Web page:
The American Character

Reviewed by Heather Cox Richardson
Sunday, May 18, 2008


The American Civil War Era, 1829-1877

By Walter A. McDougall

Harper. 787 pp. $34.95

What is the essential character of a nation that embraces both equality and enormous disparities in wealth, evangelical religion and a secular state, democracy and imperialism? In Throes of Democracy, Walter A. McDougall has a simple answer: Americans are liars, especially to themselves.

"I believe the United States (so far) is the greatest success story in history," he writes. "I believe Americans (on balance) are experts at self-deception. And I believe the 'creative corruption' born of their pretense goes far to explain their success."

From the colonial era to the 1820s -- a period that McDougall chronicled in a previous book, Freedom Just Around the Corner-- Americans spent much of their time hustling. They were "builders, doers, go-getters, dreamers" who seized and developed a continent "by hook, crook, or pocketbook."

When the excitement of the Revolution passed and Americans were forced to define what their nation stood for, McDougall argues in this new volume, they deluded themselves. During Andrew Jackson's era, they strove mightily with each other for political power but costumed their struggles in virtuous patriotism. Then a technological revolution brought cotton mills, consumer goods and upward mobility to white Americans, and elitest revealed their true attitude toward"equality" by launching a culture war between highbrow and lowbrow entertainment. The wealthy retreated to theaters to watch Shakespearean actors and look down on the masses who frequented the circus.

In the 1840s, Americans told themselves they would expand across the continent peacefully, spreading democracy. Then they perpetrated what McDougall calls the "fraud of manifest destiny" by violence. The annexation of Texas and California revealed a fault line in the nation's civic religion: Northerners defended the principles of individual freedom and equality as the essence of American liberty, while Southerners insisted that America stood for rule of law (including statutes that protected slavery).

Both sides lied to each other and to themselves about the iniquities of their opponents and the glories of their own way of life. Southern planters painted a romantic picture of happy slaves and benevolent masters; Northerners ignored corruption and graft to insist their region was a model of free workers, good government and progress.

"Far from destroying antebellum America," McDougall contends, the Civil War was "the completest expression of its political culture, racial fixation, paranoia, industrialism, mysticism, self-delusion, and anger" -- a bloodbath that promised to end the nation's divisions but accomplished little. At war's end, Northerners deluded themselves into believing that the nation's sins had been purged and refused to acknowledge the failure of Reconstruction to bring equality and liberty to blacks and Indians, choosing to remember the war as "a glorious, victorious crusade," in McDougall's words.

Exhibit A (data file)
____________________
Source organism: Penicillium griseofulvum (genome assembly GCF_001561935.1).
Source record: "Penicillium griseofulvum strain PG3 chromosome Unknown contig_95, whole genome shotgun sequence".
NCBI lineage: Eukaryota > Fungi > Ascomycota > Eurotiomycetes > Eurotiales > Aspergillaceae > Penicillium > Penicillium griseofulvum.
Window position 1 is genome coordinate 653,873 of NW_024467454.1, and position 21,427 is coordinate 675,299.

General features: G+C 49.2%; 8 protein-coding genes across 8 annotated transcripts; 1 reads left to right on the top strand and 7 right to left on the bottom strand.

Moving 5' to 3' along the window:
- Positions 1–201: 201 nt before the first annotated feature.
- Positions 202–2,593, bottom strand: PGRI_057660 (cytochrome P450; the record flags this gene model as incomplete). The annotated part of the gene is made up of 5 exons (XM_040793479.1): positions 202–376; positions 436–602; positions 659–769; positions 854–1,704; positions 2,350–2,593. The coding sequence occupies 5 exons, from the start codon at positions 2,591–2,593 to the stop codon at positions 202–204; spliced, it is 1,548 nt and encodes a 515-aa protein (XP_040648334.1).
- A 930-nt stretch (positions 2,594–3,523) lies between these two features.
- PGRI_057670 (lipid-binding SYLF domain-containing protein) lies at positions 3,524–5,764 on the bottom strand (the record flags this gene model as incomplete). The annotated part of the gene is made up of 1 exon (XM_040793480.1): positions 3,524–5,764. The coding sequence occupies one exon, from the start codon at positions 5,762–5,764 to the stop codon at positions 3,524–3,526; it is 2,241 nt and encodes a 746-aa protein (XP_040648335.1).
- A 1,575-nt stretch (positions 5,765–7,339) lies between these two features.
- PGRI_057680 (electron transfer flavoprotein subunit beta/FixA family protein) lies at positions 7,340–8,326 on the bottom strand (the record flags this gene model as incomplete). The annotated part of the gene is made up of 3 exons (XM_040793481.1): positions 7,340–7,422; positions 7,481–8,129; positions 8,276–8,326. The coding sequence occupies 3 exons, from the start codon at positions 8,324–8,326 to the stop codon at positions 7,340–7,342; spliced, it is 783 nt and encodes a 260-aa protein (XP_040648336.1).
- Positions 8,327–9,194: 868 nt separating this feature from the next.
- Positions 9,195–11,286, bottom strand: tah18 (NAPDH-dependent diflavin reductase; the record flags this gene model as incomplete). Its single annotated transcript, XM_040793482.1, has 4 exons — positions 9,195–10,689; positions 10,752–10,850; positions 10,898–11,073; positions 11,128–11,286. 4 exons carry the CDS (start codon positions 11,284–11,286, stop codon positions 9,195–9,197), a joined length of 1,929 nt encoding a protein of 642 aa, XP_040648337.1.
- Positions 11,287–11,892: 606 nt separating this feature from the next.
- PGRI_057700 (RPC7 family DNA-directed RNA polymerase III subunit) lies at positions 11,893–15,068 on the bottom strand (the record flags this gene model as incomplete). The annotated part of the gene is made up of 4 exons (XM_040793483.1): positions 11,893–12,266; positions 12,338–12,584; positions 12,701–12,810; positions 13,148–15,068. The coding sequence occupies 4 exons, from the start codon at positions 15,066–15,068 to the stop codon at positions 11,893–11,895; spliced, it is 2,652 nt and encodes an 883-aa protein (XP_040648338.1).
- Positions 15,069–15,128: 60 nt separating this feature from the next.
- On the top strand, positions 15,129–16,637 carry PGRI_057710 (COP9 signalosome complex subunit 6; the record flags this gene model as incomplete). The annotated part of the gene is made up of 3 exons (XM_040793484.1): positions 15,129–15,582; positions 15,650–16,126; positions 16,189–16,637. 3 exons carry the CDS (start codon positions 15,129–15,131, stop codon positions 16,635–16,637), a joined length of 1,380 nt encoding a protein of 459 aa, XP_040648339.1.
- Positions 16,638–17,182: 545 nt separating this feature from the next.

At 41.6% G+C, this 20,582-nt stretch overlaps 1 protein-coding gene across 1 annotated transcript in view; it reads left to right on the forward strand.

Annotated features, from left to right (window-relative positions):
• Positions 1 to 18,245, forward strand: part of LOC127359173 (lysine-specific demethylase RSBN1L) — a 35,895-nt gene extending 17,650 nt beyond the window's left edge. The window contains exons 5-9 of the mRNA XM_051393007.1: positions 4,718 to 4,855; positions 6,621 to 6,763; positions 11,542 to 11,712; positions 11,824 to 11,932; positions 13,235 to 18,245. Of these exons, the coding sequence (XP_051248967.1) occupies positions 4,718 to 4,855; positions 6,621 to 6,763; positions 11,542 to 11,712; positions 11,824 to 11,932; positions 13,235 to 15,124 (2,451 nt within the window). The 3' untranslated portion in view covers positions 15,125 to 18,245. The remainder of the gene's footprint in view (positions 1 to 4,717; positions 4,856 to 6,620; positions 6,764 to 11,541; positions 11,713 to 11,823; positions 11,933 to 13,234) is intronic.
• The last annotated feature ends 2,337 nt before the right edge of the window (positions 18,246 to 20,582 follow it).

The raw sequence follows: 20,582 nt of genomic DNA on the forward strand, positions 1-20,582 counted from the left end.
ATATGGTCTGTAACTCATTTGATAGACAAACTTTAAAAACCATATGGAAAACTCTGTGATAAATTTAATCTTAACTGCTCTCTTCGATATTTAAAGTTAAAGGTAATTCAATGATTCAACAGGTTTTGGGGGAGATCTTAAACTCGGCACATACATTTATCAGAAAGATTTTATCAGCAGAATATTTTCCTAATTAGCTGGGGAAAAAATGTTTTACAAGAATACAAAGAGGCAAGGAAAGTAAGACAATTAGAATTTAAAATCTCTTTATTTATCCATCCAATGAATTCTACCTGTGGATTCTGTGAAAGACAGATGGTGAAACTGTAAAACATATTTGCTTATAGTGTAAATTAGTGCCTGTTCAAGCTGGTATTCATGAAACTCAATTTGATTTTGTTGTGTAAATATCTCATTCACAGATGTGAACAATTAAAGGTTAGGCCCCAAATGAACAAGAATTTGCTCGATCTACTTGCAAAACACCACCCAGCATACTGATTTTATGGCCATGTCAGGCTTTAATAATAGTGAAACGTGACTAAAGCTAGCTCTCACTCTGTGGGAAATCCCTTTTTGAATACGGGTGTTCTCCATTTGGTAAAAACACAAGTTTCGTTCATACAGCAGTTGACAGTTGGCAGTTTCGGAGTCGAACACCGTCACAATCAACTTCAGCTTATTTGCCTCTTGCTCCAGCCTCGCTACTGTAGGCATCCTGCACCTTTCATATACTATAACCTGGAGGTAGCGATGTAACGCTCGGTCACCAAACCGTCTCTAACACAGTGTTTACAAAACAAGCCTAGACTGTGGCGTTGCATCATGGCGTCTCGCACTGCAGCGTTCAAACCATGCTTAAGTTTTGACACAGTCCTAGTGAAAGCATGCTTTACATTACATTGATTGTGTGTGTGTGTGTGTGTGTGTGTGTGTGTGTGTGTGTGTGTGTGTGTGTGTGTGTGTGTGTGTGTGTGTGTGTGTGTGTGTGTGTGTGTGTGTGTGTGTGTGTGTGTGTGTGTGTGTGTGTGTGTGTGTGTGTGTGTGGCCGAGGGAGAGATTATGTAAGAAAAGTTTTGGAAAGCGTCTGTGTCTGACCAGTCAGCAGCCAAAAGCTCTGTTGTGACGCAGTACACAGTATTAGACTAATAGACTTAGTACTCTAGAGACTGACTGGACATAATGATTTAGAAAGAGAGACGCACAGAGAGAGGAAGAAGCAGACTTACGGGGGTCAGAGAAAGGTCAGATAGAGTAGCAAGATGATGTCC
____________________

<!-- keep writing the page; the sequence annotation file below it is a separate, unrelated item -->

While McDougall argues that deception is at the heart of American identity, he does not establish that Americans are any more prone to this failing than other nations. From Spartan ideals of valor to Swiss notions of neutrality, many peoples throughout history have embraced partial myths about themselves; it's hard to think of a more universal tendency.

McDougall's focus on deception seems to reflect his view of the present more than it illuminates the past. He begins the volume with the pungently worded advice of a fellow Vietnam veteran to reject untruths, and he refers elsewhere to the Iraq War. The implication is that, like their ancestors, modern Americans hide from the reality of poverty, prejudice and war, preferring the rhetoric of equality and freedom. Rather than a definitive history, Throes of Democracy is a rollicking trip through historical events aimed at waking readers to America's past self-deceptions and prodding them to be more self-critical today.

But even if McDougall's history is deliberately provocative, it is not anti-American. The relish with which he launches his characters into the turbulent waters of the 19th century can only reflect a genuine appreciation for them, despite the muck in which they paddled. People like mountain men Jim Bridger and Jedediah Smith mounting a disastrous trapping expedition up the Missouri River, huckster P. T. Barnum using swampland to secure a loan, Joseph Smith digging a peculiarly American religion out of a hill, and Walt Whitman defining the nation in myth-making poetry are rendered with an affectionate, if critical, pen.

Curiously, though, McDougall hangs his modern critique of American character on an old-fashioned frame. Throes of Democracy follows a traditional storyline with little reference to the scholarship of the last decade or so, generally leaving white men on center stage. Perhaps oddest is the book's use of such terms as "Negro" and "colored people," which give the impression of having slipped by in the author's enthusiasm for historical sources.

These weaknesses should not overshadow McDougall's laudable exploration of the American character. He leaves a reader wondering how such engaging and industrious people could embrace such profound self-delusion, a question that is indelicate to ask, but which we ought to answer. ยท

Heather Cox Richardson is the author of "West from Appomattox: The Reconstruction of America after the Civil War."

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